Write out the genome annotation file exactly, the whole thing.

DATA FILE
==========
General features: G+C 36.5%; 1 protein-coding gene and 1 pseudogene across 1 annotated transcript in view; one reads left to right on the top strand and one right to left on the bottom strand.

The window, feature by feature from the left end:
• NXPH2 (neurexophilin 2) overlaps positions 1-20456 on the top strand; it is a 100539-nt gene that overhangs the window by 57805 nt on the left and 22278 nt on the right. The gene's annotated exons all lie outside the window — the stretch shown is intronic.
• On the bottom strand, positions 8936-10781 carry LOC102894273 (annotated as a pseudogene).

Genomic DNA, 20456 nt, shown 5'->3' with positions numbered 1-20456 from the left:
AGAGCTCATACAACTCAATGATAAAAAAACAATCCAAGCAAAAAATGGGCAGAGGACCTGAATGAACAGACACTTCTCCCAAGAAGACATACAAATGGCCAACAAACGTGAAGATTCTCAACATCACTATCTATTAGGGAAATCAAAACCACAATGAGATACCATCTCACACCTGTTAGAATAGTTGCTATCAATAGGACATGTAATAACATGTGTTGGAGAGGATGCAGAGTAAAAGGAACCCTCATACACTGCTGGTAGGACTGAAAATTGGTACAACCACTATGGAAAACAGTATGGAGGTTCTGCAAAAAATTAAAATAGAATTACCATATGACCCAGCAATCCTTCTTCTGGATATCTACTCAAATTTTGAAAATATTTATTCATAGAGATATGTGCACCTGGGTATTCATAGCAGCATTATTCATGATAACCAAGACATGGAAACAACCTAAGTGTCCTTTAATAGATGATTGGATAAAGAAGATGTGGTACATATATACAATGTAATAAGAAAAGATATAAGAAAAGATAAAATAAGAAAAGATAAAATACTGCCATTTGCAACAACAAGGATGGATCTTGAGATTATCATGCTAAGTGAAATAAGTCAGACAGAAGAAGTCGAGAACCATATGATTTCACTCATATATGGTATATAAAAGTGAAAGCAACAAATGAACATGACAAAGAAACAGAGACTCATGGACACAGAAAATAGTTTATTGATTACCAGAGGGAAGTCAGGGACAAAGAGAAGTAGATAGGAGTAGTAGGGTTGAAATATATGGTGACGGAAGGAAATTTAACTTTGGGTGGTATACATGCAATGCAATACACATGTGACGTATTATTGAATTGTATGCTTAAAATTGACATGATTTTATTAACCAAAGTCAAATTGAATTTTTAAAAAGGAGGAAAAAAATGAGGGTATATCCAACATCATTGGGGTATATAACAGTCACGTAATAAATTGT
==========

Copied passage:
General features: G+C 36.5%; 1 protein-coding gene and 1 pseudogene across 1 annotated transcript in view; one reads left to right on the top strand and one right to left on the bottom strand.

The window, feature by feature from the left end:
• NXPH2 (neurexophilin 2) overlaps positions 1-20456 on the top strand; it is a 100539-nt gene that overhangs the window by 57805 nt on the left and 22278 nt on the right. The gene's annotated exons all lie outside the window — the stretch shown is intronic.
• On the bottom strand, positions 8936-10781 carry LOC102894273 (annotated as a pseudogene).

Genomic DNA, 20456 nt, shown 5'->3' with positions numbered 1-20456 from the left:
AGAGCTCATACAACTCAATGATAAAAAAACAATCCAAGCAAAAAATGGGCAGAGGACCTGAATGAACAGACACTTCTCCCAAGAAGACATACAAATGGCCAACAAACGTGAAGATTCTCAACATCACTATCTATTAGGGAAATCAAAACCACAATGAGATACCATCTCACACCTGTTAGAATAGTTGCTATCAATAGGACATGTAATAACATGTGTTGGAGAGGATGCAGAGTAAAAGGAACCCTCATACACTGCTGGTAGGACTGAAAATTGGTACAACCACTATGGAAAACAGTATGGAGGTTCTGCAAAAAATTAAAATAGAATTACCATATGACCCAGCAATCCTTCTTCTGGATATCTACTCAAATTTTGAAAATATTTATTCATAGAGATATGTGCACCTGGGTATTCATAGCAGCATTATTCATGATAACCAAGACATGGAAACAACCTAAGTGTCCTTTAATAGATGATTGGATAAAGAAGATGTGGTACATATATACAATGTAATAAGAAAAGATATAAGAAAAGATAAAATAAGAAAAGATAAAATACTGCCATTTGCAACAACAAGGATGGATCTTGAGATTATCATGCTAAGTGAAATAAGTCAGACAGAAGAAGTCGAGAACCATATGATTTCACTCATATATGGTATATAAAAGTGAAAGCAACAAATGAACATGACAAAGAAACAGAGACTCATGGACACAGAAAATAGTTTATTGATTACCAGAGGGAAGTCAGGGACAAAGAGAAGTAGATAGGAGTAGTAGGGTTGAAATATATGGTGACGGAAGGAAATTTAACTTTGGGTGGTATACATGCAATGCAATACACATGTGACGTATTATTGAATTGTATGCTTAAAATTGACATGATTTTATTAACCAAAGTCAAATTGAATTTTTAAAAAGGAGGAAAAAAATGAGGGTATATCCAACATCATTGGGGTATATAACAGTCACGTAATAAATTGT